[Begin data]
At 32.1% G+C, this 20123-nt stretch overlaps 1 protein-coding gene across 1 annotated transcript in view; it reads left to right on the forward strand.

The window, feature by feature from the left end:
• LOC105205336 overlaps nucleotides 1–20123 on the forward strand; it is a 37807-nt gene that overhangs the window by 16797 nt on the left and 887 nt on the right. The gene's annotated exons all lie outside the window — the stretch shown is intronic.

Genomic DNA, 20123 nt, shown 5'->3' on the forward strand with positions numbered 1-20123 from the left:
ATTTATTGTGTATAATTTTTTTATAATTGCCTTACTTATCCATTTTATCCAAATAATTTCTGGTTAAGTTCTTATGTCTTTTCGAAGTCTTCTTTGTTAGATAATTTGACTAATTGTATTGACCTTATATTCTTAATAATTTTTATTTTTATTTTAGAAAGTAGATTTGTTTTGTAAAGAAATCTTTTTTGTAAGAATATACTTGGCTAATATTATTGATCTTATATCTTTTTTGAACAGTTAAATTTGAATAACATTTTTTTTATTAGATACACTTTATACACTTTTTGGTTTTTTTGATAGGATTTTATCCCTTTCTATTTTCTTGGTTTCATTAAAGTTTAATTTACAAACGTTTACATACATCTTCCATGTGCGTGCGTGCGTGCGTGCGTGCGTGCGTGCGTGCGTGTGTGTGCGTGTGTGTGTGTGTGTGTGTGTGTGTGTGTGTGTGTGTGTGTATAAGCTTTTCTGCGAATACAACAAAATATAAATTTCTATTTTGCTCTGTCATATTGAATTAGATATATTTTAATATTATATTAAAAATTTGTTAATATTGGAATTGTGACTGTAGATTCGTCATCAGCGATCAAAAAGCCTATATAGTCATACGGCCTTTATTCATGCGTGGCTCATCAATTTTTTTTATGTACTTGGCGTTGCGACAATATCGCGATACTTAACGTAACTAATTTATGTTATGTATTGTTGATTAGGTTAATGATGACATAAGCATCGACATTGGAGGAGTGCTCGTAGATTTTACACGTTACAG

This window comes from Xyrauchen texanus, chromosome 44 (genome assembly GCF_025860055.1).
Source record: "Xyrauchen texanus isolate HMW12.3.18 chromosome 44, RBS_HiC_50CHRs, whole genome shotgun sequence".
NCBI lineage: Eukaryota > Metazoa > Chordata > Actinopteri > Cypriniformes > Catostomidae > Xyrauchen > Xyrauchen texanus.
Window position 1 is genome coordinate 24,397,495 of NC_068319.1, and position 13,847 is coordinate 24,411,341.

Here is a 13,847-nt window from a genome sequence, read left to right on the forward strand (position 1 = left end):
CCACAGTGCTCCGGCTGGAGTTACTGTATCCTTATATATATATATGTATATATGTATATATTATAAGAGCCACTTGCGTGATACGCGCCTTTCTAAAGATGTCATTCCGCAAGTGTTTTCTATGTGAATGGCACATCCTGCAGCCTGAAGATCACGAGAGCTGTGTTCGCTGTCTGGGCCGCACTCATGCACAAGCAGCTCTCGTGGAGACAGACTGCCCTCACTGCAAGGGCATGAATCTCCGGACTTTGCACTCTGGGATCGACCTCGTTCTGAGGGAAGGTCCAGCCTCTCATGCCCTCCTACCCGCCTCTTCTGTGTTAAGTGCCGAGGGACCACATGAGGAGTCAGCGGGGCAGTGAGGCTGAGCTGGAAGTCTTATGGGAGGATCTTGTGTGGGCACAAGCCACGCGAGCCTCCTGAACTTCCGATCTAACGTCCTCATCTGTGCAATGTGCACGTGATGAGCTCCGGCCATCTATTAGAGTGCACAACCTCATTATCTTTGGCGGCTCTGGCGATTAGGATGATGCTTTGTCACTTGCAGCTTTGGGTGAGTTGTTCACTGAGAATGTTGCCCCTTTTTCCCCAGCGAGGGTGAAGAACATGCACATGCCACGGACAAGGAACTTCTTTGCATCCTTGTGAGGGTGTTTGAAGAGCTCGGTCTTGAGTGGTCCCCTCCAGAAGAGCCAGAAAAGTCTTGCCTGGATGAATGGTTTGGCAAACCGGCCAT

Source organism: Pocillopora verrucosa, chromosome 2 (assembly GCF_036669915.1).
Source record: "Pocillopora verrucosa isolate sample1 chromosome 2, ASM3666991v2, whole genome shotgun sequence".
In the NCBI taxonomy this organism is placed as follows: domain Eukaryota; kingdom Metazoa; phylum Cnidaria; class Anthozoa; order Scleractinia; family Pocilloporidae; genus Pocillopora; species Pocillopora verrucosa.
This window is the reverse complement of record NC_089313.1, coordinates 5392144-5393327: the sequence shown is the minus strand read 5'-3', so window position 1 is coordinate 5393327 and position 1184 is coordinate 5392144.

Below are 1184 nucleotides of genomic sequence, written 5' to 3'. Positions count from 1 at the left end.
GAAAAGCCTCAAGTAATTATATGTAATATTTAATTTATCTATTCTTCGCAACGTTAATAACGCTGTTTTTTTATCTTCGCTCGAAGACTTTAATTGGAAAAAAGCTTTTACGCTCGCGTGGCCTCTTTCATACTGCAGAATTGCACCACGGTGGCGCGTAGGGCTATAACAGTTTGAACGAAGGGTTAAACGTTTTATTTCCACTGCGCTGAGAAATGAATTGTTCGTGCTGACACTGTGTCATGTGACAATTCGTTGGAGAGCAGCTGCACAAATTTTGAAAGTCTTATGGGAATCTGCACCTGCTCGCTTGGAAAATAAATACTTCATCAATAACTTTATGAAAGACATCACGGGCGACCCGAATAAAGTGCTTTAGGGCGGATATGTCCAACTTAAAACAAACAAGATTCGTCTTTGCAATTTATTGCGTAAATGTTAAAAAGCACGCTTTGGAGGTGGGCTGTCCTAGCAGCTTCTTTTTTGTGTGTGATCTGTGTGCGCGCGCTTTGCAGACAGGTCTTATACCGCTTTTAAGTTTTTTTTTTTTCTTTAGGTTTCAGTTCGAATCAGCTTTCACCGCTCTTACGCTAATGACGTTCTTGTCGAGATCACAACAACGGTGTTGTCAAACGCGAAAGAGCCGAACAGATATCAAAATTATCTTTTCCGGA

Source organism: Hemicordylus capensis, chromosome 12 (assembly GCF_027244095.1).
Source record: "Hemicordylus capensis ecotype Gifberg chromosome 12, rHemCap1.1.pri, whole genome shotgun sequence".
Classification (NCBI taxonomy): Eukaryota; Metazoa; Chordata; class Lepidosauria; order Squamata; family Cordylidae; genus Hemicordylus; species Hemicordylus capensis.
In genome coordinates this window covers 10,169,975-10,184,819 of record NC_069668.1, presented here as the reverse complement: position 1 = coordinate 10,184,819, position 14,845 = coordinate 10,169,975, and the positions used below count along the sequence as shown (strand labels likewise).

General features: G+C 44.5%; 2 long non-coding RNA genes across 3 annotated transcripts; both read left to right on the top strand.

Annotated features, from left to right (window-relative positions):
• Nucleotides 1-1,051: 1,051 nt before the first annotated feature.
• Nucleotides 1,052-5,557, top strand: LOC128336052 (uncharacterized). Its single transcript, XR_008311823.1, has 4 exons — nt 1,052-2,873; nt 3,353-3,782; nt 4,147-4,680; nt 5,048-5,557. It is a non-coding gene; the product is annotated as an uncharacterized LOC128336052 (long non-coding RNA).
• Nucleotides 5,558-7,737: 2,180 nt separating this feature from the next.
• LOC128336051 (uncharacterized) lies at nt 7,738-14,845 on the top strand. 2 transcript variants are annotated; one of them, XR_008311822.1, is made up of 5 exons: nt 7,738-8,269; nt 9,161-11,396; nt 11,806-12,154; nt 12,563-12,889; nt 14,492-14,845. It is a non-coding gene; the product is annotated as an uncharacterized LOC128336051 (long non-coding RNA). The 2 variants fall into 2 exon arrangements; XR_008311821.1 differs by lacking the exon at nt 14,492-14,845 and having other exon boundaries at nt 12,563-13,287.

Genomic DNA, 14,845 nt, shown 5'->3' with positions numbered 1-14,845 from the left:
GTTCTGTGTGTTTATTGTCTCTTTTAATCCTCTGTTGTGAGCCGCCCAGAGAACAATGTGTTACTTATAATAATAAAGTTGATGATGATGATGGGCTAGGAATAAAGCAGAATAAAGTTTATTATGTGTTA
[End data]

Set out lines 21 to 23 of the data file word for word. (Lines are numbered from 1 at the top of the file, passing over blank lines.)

In genome coordinates this window covers 10,169,975-10,184,819 of record NC_069668.1, presented here as the reverse complement: position 1 = coordinate 10,184,819, position 14,845 = coordinate 10,169,975, and the positions used below count along the sequence as shown (strand labels likewise).

General features: G+C 44.5%; 2 long non-coding RNA genes across 3 annotated transcripts; both read left to right on the top strand.

Annotated features, from left to right (window-relative positions):